One in eight couples have fertility issues. That is 12% of married women that either can't get pregnant or can't sustain a pregnancy. Of that 12%, a little over 11% will actually go see a fertility doctor, but fertility visits and treatments can cost thousands of dollars and take years to complete. For a simpler solution, just check your sleep schedule.

Both men and women need sleep to be healthy, but for women trying to conceive, it is crucial. Research suggests women need 7-9 hours of sleep a night but most women faced with infertility average only six hours of sleep each night! This lack of sleep affects more than whether or not you can function the next day; it can affect your ability to get pregnant.


When we sleep our bodies are actively preparing for the next day's work. During the sleep cycle key hormones are produced and secreted that regulate ovulation and conception. When we don't get enough sleep, our bodies can't properly replenish these hormones, specifically the key fertility hormones prolactin and leptin.


Prolactin is primarily known for allowing women to produce breast milk after birth, but high or low prolactin levels can also cause infertility. This hormone is secreted during sleep; without a normal sleep cycle prolactin levels can become irregular. Both high and low levels of prolactin are dangerous while trying to conceive.

High levels of prolactin may mean you are not ovulating during your menstrual cycle and low levels of prolactin may be detrimental to sustaining pregnancy.


Leptin is commonly known as the "I'm full" protein because it regulates your appetite, but it's also a key hormone in maintaining predictable ovulation cycles in women.

Leptin regulates the receptors in our brains that tell us when we are hungry and full and this key hormone is replenished while we sleep. A lack of sleep may cause overeating or an irregular diet, which in turn causes weight gain and an increase in leptin storage. This increase may lead to irregular periods. If too much leptin is produced, the chances of pregnancy are much lower and the risks associated with pregnancy are much higher.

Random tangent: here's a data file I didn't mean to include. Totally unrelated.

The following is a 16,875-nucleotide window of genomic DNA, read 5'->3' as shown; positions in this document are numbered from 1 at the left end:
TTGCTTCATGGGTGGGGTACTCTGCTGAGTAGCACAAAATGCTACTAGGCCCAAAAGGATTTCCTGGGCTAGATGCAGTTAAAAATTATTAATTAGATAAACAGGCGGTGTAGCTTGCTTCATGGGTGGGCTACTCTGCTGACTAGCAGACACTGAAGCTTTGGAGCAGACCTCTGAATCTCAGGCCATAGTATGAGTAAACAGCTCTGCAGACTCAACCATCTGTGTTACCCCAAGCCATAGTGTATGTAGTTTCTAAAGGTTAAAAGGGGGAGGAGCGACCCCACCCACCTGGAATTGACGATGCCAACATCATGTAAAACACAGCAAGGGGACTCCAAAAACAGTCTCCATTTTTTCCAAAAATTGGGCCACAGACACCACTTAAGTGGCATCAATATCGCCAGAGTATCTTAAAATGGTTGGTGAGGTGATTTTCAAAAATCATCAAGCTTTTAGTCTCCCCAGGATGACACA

If there is too little leptin production, the menstrual cycle will be irregular and may even be absent.

Sleep is also key in maintaining proper production and secretion of other key fertility hormones such as estrogen, progesterone, luteinizing hormone (LH) and follicle-stimulating hormone (FSH). The body is a sensitive tangle of systems, proteins and hormones that all need to work together and stay in balance to achieve optimal health and fertility conditions. And sleep is the key to maintaining this healthy balance.

Men need their sleep, too

Women do the brunt of the work once pregnant, but a lack of sleep for men can also affect a couple's fertility. Men may not need quite as much sleep as women, but a solid eight hours of sleep each night is recommended. The REM cycle during sleep is very important for men's fertility. When the REM cycle is interrupted men may produce less testosterone. This drop in testosterone make it much harder to get pregnant.

-We all know sleep is important. It is important for our overall health and development and, now you know, it is just as important for fertility. Getting the proper amount of sleep may not cure a couple's infertility, but it is worth a try. It's free and if it doesn't lead to pregnancy, it will at least lead to a healthier and happier life!

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